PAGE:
Python: list of lists

Python: list of lists

Lists are a mutable type – in order to create a copy (rather than just passing the same list around), you need to do so explicitly:

listoflists.append((list[:], list[0]))

However, list is already the name of a Python built-in – itd be better not to use that name for your variable. Heres a version that doesnt use list as a variable name, and makes a copy:

listoflists = []
a_list = []
for i in range(0,10):
    if len(a_list)>3:
        listoflists.append((list(a_list), a_list[0]))
print listoflists

Note that I demonstrated two different ways to make a copy of a list above: [:] and list().

The first, [:], is creating a slice (normally often used for getting just part of a list), which happens to contain the entire list, and thus is effectively a copy of the list.

The second, list(), is using the actual list type constructor to create a new list which has contents equal to the first list. (I didnt use it in the first example because you were overwriting that name in your code – which is a good example of why you dont want to do that!)

I came here because Im new with python and lazy so I was searching an example to create a list of 2 lists, after a while a realized the topic here could be wrong…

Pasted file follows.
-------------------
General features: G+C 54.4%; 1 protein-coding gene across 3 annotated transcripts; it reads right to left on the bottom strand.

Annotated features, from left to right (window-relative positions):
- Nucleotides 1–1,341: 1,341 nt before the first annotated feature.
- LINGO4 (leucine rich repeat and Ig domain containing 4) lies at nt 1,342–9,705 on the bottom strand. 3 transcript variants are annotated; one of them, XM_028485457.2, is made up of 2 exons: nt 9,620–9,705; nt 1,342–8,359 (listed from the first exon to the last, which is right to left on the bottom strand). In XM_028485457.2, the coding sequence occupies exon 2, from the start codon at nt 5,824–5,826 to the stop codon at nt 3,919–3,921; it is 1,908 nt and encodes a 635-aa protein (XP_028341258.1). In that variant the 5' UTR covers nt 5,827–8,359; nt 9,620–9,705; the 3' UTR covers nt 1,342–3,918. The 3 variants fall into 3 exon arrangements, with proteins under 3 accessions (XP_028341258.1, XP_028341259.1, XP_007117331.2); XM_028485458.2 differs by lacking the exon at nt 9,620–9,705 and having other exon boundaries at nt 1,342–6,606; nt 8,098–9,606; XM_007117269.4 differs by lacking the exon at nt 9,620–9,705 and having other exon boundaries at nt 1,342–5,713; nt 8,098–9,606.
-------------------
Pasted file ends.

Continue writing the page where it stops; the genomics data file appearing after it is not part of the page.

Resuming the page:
this is a code to create a list of lists:

listoflists = []
for i in range(0,2):
    sublist = []
    for j in range(0,10)
print listoflists

this the output
[(0, 0), (0, 1), (0, 2), (0, 3), (0, 4), (0, 5), (0, 6), (0, 7), (0, 8), (0, 9)],
[(1, 0), (1, 1), (1, 2), (1, 3), (1, 4), (1, 5), (1, 6), (1, 7), (1, 8), (1, 9)]

The problem with your code seems to be you are creating a tuple with your list and you get the reference to the list instead of a copy. That I guess should fall under a tuple topic…

Python: list of lists

First, I strongly recommend that you rename your variable list to something else. list is the name of the built-in list constructor, and youre hiding its normal function. I will rename list to a in the following.

Python names are references that are bound to objects. That means that unless you create more than one list, whenever you use a its referring to the same actual list object as last time. So when you call

listoflists.append((a, a[0]))

you can later change a and it changes what the first element of that tuple points to. This does not happen with a[0] because the object (which is an integer) pointed to by a[0] doesnt change (although a[0] points to different objects over the run of your code).

You can create a copy of the whole list a using the list constructor:

listoflists.append((list(a), a[0]))

Or, you can use the slice notation to make a copy:

listoflists.append((a[:], a[0]))

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